COVID truth and GOD’S truth

Jesus said, “Everyone who belongs to the truth listens to my voice.” Pilate asked him, “What is truth?”[1]

The Globe and Mail recently reported that Canadians who have already received the vaccine have ambivalent feelings about it.[2] And it’s not about being anti-vaccination. It’s about realizing that individually having the vaccine does not change much in the way of social interactions. The land borders are still closed. Travel restrictions continue indefinitely. Wearing masks, limited access to public buildings, social distancing – these all continue.

We’re sad, even when we get the vaccine because the vaccine doesn’t wipe away all our losses. We still need to grieve.[3]Why? Because we realize that the vaccine isn’t a silver bullet solution to dealing with the emotional, spiritual and physical pain in our lives today. 

At the molecular level what is happening inside our body is significant when we get our vaccine, in building immunity against a deadly virus. But, outside of us, nothing really changes in the social, material world. “My frustration at this point is outweighing my happiness,” confessed someone who just got their first dose. “Because when I go outside, I’m still in a COVID world.” 

Have we fooled ourselves into fantasizing that once we get the vaccine, everything at the snap of the fingers will be like it used to be? Here we touch on a truth, dare I say, a truth that reflects the way of Christ. And perhaps a way through the grief.

During the torturous hours leading to Jesus’ death on the cross, the Passion stories from the Gospels depict Jesus appearing before various authorities who stand in judgement over him: Judas who betrays him, the soldiers who arrest, beat and mock him, Peter who denies him, Caiaphus who questions him, Pilate who cross-examines him, the crowd who condemns him. 

And in all these scenes, Jesus appears by himself. The disciples have abandoned him. It seems Jesus’ Passion revolves around just one individual.

But he is not alone. That’s the truth. Throughout his ordeal, Jesus appeals to God. The Gospel of John, especially, emphasizes how connected he is to God the Father through it all. Multiple times in the midst of his suffering, Jesus mentions the heavenly realm, and the kingdom of God to which he belongs. “Yet I am not alone,” Jesus says, “because the Father is with me.”[4]  

Even when Jesus cries, “O God why have you forsaken me?”[5] he identifies with the words of the Psalmist, words that unite him to the expansive community of faith spanning centuries. Jesus identifies with his humanity in those words of grief, through which he connects our humanity to his, and to all the saints of every time and place.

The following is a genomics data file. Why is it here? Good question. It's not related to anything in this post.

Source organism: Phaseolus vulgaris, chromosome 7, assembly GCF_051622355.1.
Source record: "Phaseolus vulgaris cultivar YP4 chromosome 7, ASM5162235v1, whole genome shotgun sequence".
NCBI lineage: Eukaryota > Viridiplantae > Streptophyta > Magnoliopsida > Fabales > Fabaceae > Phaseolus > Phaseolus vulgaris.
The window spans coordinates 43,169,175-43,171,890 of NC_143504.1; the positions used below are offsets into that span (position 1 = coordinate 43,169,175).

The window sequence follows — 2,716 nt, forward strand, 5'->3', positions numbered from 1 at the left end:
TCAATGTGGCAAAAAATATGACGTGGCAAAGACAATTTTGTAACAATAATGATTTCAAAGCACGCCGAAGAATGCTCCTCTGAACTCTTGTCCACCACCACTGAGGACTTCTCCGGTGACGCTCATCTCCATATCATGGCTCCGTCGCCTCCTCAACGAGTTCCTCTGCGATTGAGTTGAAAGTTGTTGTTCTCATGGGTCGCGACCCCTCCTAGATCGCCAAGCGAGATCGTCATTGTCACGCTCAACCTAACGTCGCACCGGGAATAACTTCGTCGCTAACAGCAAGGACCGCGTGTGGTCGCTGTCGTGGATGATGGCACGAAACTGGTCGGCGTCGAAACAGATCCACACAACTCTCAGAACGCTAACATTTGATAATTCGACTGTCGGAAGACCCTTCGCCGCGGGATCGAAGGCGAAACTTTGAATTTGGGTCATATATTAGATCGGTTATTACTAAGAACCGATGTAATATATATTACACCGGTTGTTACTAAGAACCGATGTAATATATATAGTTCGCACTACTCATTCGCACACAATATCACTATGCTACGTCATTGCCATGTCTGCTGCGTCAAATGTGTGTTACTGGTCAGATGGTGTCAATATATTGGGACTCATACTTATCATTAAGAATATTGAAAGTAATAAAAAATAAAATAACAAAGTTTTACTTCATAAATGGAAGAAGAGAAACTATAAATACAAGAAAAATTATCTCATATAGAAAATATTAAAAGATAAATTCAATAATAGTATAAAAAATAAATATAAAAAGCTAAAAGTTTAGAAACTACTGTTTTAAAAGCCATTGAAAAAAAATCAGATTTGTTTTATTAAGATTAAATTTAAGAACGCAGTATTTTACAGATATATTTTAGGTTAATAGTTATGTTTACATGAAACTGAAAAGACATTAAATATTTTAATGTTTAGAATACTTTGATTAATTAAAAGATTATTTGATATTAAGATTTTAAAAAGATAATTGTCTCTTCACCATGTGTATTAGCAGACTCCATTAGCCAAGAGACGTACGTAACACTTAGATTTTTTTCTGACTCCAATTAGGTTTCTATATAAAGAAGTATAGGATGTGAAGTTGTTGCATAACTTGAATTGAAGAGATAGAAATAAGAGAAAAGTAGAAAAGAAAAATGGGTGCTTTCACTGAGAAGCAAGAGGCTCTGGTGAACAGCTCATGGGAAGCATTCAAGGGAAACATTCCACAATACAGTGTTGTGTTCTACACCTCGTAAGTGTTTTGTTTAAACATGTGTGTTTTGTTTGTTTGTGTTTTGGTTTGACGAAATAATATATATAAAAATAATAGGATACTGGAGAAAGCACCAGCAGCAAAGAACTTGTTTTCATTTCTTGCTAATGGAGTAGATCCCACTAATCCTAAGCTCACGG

We are not Jesus. I am not saying that because Jesus, Son of God, did this we also should, easily. I am not denying our own human limitations nor uniqueness. I am saying that we are in Christ, and therefore in his consciousness we too can appreciate the pattern of our own renewal and path to new life. That is, we don’t face our crisis alone. That our salvation is tied to a larger truth beyond our own individual perception.

On Reformation Sunday we often will read the words of Jesus from John’s Gospel: If you continue in my word, you are truly my disciples; and you will know the truth, and the truth will make you free.[6]

On Good Friday we confront the truth that we are not alone. No one is free until everyone is free. No one is safe until everyone is safe. The effects of COVID will not be subdued until eveyone is vaccinated.

The truth is, Jesus came to save all people. Not just the rich. Not just the privileged. Not just those who have political, social clout. Not only those who live in developed countries.

The truth is, Jesus came to save – using the Old Testament formula – “the stranger, the orphan, and the widow” which is code for the poor, the marginalized, the vulnerable, the weak.[7] The cross of Christ represents God’s love even for the enemy, those for whom you would not give the time of day.

For God so loved the world, that he gave his only Son…[8]

Our existence, our living and our dying, is not an episodic, indivualistic event. We are connected all to one another. The virus, if anything, is certainly teaching us this truth. The virus knows no human-made divisions. And any one individual who wishes to engage the community at any level, won’t be ‘free’ until everyone is.

Because at the end of the day expressing grief is recognized in the presence of another. The act of grieving allows us to see beyond our own, private interests. The tears of loss make room to see and strengthen the bonds of mutual love that connect us to a larger community in the reign of God. While our grief is our own, our healing comes in expressing it in the presence of another.

The cross cannot be the cross unless both directions are bound together as one. The symbol of the cross reminds us that we are not only in an up-and-down/vertical relationship (“me and Jesus”), but in a side-to-side/horizontal relationship (“me and you”). May the truth of the cross of Christ fill our hearts today.


[1] John 18:37-38

[2] https://www.theglobeandmail.com/canada/article-mixed-emotions-as-canadians-receive-their-covid-19-vaccine/?utm_source=Shared+Article+Sent+to+User&utm_medium=E-mail:+Newsletters+/+E-Blasts+/+etc.&utm_campaign=Shared+Web+Article+Links

[3] https://www.nytimes.com/2021/03/15/well/mind/grief-pandemic-losses.html

[4] John 16:32

[5] Psalm 22:1

[6] John 8:31

[7] Deuteronomy 24:19-21, Psalm 94:6;146:9, Jeremiah 7:6;22:3,  Zechariah 7:10

[8] John 3:16-17

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